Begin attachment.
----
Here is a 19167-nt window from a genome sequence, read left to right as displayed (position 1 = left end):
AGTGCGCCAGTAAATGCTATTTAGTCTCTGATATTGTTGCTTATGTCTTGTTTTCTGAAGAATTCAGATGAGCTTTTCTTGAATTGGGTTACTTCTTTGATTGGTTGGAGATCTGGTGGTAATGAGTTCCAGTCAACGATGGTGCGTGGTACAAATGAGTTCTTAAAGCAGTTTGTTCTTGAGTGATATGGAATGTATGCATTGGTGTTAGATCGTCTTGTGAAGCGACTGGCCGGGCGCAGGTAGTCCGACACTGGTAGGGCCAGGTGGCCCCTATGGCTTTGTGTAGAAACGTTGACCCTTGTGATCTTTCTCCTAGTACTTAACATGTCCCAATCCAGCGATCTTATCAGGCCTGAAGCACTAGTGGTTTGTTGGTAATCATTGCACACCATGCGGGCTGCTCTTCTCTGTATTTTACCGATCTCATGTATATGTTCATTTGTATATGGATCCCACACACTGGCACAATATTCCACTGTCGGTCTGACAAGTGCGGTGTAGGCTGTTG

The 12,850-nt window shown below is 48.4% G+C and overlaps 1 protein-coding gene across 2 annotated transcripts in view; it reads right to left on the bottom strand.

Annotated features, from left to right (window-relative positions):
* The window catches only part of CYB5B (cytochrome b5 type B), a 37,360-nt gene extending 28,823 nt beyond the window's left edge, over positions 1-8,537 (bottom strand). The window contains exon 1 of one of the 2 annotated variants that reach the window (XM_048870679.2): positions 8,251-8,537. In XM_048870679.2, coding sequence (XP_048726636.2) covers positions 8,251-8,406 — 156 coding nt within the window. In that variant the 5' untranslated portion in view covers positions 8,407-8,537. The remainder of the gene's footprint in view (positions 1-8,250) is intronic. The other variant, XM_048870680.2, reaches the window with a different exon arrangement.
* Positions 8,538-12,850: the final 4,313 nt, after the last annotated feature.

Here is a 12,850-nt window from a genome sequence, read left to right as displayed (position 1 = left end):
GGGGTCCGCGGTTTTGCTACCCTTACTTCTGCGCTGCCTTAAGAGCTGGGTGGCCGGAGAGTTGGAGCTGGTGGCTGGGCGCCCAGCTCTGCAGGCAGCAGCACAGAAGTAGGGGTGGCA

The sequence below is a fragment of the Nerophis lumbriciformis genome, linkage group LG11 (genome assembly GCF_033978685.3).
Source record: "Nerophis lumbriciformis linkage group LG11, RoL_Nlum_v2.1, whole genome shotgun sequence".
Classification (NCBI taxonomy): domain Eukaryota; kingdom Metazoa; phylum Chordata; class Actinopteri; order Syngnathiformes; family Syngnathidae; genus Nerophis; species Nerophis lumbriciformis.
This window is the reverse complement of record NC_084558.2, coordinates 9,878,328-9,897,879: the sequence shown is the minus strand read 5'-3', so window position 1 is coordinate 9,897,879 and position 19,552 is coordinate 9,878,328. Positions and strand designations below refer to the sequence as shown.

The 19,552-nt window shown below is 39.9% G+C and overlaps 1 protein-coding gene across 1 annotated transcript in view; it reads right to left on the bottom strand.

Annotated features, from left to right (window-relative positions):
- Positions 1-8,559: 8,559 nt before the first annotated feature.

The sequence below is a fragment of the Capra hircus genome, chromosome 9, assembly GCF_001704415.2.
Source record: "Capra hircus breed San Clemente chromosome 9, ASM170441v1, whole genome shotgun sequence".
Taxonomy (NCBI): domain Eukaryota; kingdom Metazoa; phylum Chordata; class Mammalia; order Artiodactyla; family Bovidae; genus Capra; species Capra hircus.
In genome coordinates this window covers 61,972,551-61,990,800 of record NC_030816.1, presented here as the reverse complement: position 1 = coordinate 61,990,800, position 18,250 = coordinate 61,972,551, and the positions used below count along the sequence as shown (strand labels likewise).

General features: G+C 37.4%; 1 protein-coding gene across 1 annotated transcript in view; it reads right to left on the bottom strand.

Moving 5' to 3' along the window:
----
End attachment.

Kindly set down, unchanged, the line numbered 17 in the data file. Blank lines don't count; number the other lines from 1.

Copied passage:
Source record: "Capra hircus breed San Clemente chromosome 9, ASM170441v1, whole genome shotgun sequence".